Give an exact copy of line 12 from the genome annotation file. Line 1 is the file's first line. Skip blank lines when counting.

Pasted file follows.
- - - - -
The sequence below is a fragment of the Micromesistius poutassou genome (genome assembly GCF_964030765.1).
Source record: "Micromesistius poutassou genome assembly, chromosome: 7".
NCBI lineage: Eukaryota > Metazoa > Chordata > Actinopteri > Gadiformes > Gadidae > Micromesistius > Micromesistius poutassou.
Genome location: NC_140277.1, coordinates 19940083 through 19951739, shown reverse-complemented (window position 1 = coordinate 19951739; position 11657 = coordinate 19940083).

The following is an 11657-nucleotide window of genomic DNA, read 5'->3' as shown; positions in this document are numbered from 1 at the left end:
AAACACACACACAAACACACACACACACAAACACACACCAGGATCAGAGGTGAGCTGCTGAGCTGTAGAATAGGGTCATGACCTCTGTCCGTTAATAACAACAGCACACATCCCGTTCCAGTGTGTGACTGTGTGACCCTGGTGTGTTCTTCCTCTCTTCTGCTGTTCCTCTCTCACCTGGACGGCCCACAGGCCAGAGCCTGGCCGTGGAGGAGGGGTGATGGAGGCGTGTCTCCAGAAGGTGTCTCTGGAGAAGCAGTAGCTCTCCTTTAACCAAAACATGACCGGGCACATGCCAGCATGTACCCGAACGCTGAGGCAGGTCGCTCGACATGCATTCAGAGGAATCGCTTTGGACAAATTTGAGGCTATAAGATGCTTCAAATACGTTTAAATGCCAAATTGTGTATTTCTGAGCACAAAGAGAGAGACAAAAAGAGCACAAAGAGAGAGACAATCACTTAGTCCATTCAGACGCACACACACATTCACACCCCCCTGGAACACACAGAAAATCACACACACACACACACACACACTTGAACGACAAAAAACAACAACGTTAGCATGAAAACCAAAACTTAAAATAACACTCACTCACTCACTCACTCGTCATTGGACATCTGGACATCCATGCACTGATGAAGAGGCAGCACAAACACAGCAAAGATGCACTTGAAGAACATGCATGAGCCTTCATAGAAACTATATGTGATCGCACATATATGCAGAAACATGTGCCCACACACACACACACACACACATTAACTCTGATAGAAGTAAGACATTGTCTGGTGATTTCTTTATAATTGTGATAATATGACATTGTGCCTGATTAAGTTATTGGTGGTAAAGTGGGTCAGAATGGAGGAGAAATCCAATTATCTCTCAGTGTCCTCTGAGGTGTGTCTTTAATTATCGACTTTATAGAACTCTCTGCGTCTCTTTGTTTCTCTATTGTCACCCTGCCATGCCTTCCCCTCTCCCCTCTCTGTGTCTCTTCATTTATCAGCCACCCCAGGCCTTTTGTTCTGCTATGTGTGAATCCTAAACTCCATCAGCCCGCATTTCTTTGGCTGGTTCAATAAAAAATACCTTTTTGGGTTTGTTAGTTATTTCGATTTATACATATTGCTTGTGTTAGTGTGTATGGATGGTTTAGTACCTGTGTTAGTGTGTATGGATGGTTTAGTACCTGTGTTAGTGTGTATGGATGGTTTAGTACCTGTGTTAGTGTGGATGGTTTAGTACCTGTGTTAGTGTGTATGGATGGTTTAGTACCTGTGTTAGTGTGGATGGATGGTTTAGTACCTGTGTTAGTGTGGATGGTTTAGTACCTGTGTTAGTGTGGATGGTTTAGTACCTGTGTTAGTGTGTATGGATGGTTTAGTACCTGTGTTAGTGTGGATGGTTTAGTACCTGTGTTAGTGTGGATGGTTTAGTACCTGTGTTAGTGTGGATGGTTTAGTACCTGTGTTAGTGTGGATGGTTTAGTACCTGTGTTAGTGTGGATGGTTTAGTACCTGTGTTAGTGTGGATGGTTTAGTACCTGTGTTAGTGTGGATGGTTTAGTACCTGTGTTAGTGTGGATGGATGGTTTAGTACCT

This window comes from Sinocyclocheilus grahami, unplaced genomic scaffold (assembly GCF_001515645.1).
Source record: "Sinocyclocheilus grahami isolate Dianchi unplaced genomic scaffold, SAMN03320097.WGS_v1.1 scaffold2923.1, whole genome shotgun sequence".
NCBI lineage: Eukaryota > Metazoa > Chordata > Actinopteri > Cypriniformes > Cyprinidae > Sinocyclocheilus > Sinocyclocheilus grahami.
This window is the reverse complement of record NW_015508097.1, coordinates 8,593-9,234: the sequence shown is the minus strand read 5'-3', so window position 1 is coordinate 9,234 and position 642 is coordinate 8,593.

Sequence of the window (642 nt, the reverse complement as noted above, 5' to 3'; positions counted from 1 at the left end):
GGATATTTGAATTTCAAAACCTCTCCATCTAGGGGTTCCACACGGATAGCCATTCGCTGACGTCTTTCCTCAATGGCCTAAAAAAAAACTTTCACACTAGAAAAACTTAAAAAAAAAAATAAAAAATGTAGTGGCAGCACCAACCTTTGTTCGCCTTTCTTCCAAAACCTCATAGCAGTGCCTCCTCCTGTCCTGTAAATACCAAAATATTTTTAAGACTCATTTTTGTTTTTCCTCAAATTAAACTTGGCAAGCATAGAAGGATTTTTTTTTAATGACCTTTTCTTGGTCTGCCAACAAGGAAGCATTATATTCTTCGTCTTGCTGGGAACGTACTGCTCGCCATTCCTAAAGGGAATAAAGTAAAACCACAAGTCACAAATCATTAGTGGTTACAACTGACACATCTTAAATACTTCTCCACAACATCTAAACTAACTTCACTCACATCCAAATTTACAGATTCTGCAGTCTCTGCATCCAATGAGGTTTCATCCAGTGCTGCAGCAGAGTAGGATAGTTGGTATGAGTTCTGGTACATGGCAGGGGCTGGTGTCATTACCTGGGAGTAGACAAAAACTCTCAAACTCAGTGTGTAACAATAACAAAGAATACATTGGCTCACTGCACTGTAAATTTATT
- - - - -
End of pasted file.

GGATATTTGAATTTCAAAACCTCTCCATCTAGGGGTTCCACACGGATAGCCATTCGCTGACGTCTTTCCTCAATGGCCTAAAAAAAAACTTTCACACTAGAAAAACTTAAAAAAAAAAATAAAAAATGTAGTGGCAGCACCAACCTTTGTTCGCCTTTCTTCCAAAACCTCATAGCAGTGCCTCCTCCTGTCCTGTAAATACCAAAATATTTTTAAGACTCATTTTTGTTTTTCCTCAAATTAAACTTGGCAAGCATAGAAGGATTTTTTTTTAATGACCTTTTCTTGGTCTGCCAACAAGGAAGCATTATATTCTTCGTCTTGCTGGGAACGTACTGCTCGCCATTCCTAAAGGGAATAAAGTAAAACCACAAGTCACAAATCATTAGTGGTTACAACTGACACATCTTAAATACTTCTCCACAACATCTAAACTAACTTCACTCACATCCAAATTTACAGATTCTGCAGTCTCTGCATCCAATGAGGTTTCATCCAGTGCTGCAGCAGAGTAGGATAGTTGGTATGAGTTCTGGTACATGGCAGGGGCTGGTGTCATTACCTGGGAGTAGACAAAAACTCTCAAACTCAGTGTGTAACAATAACAAAGAATACATTGGCTCACTGCACTGTAAATTTATT